Four years since Soweto

South Africa has sought to prevent turbulence around today's anniversary of the 1976 Soweto riots by banning political gatherings of more than 10 people. The action can only seem to lend further justification to the weekend's United Nations Security Council resolution condemning the South African government for repression against opponents of the racial discrimination system known as apartheid. What is needed now is a continuation of moderating efforts by South Africans themselves to lift the burden of racial injustice from a land of such extraordinary achievement in many ways and of such extraordinary potential for all its people.

Just this year a government-appointed commission in South Africa confirmed what seemed obvious: that the Soweto student demonstration, followed by black rebellion around the country, was due to racial injustice along with official bungling. As long as this injustice is not ameliorated, the seeds of rebellion will remain.

The current ban on political gatherings is not encouraging. Nor is the apparent acceleration of the effort to demolish the dwellings of mixed-race persons in Cape Town's long-targeted District Six and turn it all white.

The problems that have to be alleviated may be indicated by the unanimous Security Council resolution. It stopped short of adding an oil embargo to the military embargo on South Africa, which would have invited a United States veto. But it called on South Africa's "racist regime" to dismantle apartheid and grant equal rights. Among the measures demanded are amnesty for persons imprisoned, restricted, or exiled for opposition to apartheid; the end of violence against peaceful demonstrators and of torture of political prisoners; the elimination of bans on political organizations and news media; the provision of equal educational opportunities for all South Africans.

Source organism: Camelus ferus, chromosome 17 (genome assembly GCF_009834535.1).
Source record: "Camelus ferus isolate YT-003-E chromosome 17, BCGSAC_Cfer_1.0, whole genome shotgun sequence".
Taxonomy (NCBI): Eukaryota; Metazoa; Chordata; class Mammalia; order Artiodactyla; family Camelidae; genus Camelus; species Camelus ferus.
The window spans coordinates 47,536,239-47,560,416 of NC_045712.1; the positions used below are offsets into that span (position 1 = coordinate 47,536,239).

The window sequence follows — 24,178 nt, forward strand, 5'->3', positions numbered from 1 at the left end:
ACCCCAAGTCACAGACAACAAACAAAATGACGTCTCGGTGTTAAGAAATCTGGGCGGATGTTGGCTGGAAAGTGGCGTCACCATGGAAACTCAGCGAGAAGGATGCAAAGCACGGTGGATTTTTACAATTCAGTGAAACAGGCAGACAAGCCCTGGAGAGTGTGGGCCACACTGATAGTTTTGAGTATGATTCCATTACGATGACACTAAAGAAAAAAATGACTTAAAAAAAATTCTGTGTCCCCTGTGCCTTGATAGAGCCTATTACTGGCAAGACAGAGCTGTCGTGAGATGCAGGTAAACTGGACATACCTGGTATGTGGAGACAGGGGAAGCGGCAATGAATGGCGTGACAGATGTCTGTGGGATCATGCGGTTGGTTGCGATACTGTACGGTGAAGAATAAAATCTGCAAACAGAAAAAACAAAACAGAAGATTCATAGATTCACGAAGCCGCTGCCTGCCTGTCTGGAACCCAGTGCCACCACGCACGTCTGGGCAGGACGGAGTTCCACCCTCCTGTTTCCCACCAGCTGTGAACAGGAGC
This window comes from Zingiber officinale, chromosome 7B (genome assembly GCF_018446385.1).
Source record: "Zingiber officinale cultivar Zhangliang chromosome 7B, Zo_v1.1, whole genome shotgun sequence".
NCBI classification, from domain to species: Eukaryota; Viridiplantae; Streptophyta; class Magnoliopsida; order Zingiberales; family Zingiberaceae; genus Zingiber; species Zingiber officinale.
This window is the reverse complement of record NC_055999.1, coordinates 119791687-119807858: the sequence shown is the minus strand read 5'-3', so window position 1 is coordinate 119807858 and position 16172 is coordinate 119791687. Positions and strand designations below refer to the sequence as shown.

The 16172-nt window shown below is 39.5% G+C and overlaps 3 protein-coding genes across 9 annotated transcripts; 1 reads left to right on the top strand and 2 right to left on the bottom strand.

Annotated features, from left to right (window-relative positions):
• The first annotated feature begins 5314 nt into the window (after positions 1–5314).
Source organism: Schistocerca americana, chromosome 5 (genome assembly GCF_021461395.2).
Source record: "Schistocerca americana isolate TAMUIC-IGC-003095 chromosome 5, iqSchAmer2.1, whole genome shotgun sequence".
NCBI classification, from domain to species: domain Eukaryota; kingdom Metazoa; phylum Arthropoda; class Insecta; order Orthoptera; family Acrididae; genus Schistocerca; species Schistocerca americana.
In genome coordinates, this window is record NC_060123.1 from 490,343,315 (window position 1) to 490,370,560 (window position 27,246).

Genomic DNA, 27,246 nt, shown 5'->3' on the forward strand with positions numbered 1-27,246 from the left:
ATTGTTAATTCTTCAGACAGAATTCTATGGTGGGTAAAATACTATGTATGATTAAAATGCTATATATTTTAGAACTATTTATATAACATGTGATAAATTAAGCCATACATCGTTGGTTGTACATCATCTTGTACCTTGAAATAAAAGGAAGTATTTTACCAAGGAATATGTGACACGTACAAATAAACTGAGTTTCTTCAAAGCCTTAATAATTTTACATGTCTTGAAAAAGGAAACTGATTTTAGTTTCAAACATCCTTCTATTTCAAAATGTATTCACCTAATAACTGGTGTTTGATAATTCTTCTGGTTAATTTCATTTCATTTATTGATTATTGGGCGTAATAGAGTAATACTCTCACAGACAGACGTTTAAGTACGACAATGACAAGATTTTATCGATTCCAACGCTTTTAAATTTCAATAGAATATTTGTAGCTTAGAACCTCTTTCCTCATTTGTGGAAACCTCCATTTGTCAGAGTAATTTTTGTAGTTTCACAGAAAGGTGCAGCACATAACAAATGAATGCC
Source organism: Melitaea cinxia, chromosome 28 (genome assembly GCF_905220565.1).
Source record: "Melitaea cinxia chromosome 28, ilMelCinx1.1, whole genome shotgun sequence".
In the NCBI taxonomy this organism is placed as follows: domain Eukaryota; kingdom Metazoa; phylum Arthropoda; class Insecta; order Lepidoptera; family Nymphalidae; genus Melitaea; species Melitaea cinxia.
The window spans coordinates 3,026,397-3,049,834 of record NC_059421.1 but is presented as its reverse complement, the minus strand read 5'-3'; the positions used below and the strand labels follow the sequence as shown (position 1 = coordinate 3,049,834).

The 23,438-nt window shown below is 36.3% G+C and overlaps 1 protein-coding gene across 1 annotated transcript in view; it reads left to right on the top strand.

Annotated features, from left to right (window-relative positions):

It is sometimes said that such international censure only stiffens South African governmental resolve to go its own way. In the midst of the long UN diplomatic efforts to bring a peaceful settlement in Namibia (South-West Africa) , South Africa has just administered what it called a shock attack in Angola, killing more than 200 Namibian guerrillas -- the kind of "military act" condemned in the new UN resolution. As for constitutional reform on matters of race, a government plan has recently been undercut by an official's racial slur that was damaging even though later withdrawn. And even moderate nonwhites reportedly shied away when it appeared that proponents of the plan saw it as providing a new form of white domination.

However, forces for genuine change do exist in South Africa, not needing the spur of international condemnation to move toward justice. For example, hope is seen in the leader of the Progressive Federal Party, the official opposition party in the South African Parliament. He is Frederick van Zyl Slabbert, an Afrikaner who departs from the rigid apartheid policy followed by his fellow Afrikaners in the ruling National Party. He favors a national convention in which representatives of all racial groups would negotiate a new constitution for his troubled country. Some initiative of this magnitude and with full participation seems essential to ease the South African situation.

Cynicism may greet such a proposal as just one more venture in window-dressing. But Dr. Slabbert disarms cynicism by insisting: "And I mean real negotiation. I'm not saying, 'Here's my hidden agenda, approve it and I'll tell you how you fit in.' I mean really negotiate."

Opposition leaders have not had much impact on apartheid, though an Afrikaner like Dr. Slabbert could have extra influence. Nor have UN resolutions had much effect. The basic challenge remains for enough South Africans to get into the spirit of addressing their mutual problems with the openness and cooperation that are demanded -- to do for themselves what more and more of them see needs to be done.

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